City Seeks to Close Two Charter Schools

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New York City's Department of Education announced plans on Monday to close two long-troubled charter schools in Brooklyn and Queens at the end of this school year.

City officials said they are seeking to revoke Williamsburg Charter High School's charter after the school, which was put on probation in September, did not follow the city's recommendations for improvement.

Officials also intend to close one of two charter schools in Far Rockaway, the Peninsula Preparatory Charter School, where students' test scores fell below the goals in the school's charter.

These closures would bring the tally of shuttered New York City charter schools to eight.

A third charter school that was in danger of being closed, Opportunity Charter School in Harlem, will receive a two-year reprieve, according to the city's plan, which calls for a short-term renewal of the school's charter.

Williamsburg Charter High School, which opened in 2004, is one of three schools operated by the Believe High School Network. Even before the school was placed on probation earlier this year, it was under investigation by the office of Attorney General Eric T. Schneiderman of New York for several months because of questions about its financial management. Those concerns have not abated.

In his notice of intent to revoke the school's charter, which is not yet up for renewal, the director of the city's charter school office, Recy Dunn, wrote that Eddie Calderon-Melendez, who founded the school and runs the Believe Network, drove the school into debt while spending money on outside consultants and a large salary for himself.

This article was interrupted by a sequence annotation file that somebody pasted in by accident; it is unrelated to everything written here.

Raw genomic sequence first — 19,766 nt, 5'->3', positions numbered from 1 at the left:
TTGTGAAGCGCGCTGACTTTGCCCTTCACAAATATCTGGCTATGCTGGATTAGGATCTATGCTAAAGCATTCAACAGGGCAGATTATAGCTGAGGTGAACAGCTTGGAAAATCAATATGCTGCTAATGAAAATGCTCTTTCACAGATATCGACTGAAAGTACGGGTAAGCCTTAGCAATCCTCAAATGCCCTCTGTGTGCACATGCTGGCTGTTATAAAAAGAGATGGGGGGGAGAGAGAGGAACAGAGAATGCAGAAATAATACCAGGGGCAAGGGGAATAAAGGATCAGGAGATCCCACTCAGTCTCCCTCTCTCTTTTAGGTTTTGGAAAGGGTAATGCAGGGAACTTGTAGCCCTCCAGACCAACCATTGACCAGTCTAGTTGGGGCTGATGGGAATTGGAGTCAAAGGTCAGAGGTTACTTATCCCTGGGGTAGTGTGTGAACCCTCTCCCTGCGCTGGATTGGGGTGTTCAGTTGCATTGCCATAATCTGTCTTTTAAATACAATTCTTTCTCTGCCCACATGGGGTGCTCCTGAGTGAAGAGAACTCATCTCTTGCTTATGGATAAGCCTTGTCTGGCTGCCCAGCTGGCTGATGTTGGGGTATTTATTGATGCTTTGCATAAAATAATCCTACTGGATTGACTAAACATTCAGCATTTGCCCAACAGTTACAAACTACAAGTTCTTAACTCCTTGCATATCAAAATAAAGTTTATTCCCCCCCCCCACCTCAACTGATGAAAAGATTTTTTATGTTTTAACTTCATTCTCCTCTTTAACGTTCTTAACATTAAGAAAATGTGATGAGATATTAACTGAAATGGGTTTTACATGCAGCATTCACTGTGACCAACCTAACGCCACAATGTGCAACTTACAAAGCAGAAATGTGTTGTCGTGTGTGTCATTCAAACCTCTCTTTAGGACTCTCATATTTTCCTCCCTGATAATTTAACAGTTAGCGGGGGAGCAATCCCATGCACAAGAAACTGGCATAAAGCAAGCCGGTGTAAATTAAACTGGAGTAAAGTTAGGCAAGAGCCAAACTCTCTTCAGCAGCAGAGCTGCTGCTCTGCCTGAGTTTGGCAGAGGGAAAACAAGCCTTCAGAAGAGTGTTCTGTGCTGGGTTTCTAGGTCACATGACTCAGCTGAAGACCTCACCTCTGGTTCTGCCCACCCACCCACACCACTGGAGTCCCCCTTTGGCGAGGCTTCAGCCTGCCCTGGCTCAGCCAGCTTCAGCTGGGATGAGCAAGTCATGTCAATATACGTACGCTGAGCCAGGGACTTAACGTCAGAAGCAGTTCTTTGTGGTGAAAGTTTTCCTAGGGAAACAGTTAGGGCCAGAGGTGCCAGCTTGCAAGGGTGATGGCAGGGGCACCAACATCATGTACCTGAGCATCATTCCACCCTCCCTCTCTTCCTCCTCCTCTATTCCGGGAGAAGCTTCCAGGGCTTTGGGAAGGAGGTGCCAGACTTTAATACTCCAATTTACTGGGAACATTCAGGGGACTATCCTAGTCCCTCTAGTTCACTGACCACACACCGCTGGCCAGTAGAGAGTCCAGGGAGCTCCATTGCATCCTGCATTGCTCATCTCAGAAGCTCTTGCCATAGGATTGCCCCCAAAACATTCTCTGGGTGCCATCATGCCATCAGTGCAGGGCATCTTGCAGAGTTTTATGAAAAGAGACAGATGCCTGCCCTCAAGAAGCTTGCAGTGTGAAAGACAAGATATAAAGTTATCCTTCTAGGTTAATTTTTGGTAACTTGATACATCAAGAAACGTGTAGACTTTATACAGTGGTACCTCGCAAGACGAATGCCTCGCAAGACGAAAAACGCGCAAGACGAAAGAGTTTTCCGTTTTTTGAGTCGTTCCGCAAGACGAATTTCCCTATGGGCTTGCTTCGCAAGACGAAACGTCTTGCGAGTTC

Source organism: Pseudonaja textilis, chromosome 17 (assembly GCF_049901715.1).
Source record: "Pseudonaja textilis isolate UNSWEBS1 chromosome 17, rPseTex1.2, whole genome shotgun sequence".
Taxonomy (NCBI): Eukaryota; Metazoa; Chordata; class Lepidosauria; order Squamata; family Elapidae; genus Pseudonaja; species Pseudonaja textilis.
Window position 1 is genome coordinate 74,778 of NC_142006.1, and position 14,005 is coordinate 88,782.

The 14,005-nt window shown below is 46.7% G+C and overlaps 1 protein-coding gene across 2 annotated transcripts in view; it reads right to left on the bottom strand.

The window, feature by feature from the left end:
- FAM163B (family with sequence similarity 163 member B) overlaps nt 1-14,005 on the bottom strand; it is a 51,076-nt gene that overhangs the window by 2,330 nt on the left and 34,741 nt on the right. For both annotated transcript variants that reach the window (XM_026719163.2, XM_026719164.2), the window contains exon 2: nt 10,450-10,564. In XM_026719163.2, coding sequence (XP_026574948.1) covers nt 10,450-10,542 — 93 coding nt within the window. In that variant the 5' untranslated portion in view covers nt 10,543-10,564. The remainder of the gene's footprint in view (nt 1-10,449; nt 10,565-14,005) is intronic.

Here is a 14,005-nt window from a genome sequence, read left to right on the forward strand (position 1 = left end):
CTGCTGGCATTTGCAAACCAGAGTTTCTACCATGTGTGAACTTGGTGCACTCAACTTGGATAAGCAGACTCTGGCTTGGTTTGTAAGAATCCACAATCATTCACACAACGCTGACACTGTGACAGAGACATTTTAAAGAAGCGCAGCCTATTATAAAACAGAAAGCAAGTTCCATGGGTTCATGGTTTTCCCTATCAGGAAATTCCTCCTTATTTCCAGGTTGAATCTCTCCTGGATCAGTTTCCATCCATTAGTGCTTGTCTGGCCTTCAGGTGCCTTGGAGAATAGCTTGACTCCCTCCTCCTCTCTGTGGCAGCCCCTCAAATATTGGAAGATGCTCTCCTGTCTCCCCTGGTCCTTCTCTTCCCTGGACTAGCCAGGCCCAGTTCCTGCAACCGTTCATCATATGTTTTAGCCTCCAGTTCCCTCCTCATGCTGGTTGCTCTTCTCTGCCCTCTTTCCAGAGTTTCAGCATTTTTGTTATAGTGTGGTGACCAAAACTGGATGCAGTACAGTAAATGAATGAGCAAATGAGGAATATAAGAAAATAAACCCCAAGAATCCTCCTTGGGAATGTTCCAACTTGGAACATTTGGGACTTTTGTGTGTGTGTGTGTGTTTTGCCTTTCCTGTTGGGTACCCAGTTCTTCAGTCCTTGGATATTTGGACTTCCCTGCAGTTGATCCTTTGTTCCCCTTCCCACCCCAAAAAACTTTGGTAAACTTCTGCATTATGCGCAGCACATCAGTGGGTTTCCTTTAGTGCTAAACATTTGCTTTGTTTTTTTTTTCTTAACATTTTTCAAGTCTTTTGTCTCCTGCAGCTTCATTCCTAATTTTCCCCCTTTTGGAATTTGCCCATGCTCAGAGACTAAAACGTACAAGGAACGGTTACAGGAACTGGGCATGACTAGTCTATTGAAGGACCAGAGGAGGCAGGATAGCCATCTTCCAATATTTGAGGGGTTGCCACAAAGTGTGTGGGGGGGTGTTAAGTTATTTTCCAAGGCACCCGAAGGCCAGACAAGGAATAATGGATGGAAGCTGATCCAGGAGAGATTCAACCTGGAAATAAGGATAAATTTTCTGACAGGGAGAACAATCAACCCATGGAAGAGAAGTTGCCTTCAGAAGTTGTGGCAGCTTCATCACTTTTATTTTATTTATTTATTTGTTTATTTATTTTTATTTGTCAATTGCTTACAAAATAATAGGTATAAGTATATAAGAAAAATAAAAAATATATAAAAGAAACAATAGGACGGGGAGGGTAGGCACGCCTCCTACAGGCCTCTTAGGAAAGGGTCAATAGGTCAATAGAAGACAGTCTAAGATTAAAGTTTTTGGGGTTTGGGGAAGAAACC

At different points in the school's troubled history, officials said, Mr. Calderon-Melendez misspent grant money, used the school's credit card for personal purchases including alcohol, and bullied board members into leaving.

Although there has been a steady stream of complaints about Mr. Calderon-Melendez over the years, the school's board voted on Jan. 3 to re-install him as its chief executive officer, giving him more direct control of its day-to-day operations. By keeping Mr. Calderon-Melendez in power, the school's board has committed "a serious violation of its obligations under the Charter and state law," wrote Mr. Dunn.

Opened in 2004, Peninsula Preparatory Charter School was founded by State Senator Malcolm A. Smith, who served as a board member until 2006. Another Queens politician, Rep. Gregory Meeks, was also a member of the elementary school's board.

Despite its political connections, Peninsula Prep struggled from the outset. Originally located in a Far Rockaway middle school, it moved into a complex of trailers near a large real estate development owned by one of Mr. Smith's campaign donors, leaving its students without a gym or playground. For the last three years, it has received C's on its progress reports from the city.

Ericka Wala, Peninsula's principal since July of 2009, said the school had been improving, albeit slowly.

"I was hoping we would be given an opportunity to continue the movement that I believe is in a positive direction, and unfortunately the decision was otherwise," she said.

Ms. Wala said she would encourage her younger students to attend Challenge Preparatory Charter School, the island's other charter school, which opened in 2010 and currently has grades K-2.

Peninsula's third and fourth graders will have to find seats in other Far Rockaway schools. "Other schools are having the same struggles as us," Ms. Wala said. "We outperformed 9 of the 10 schools our students are zoned for."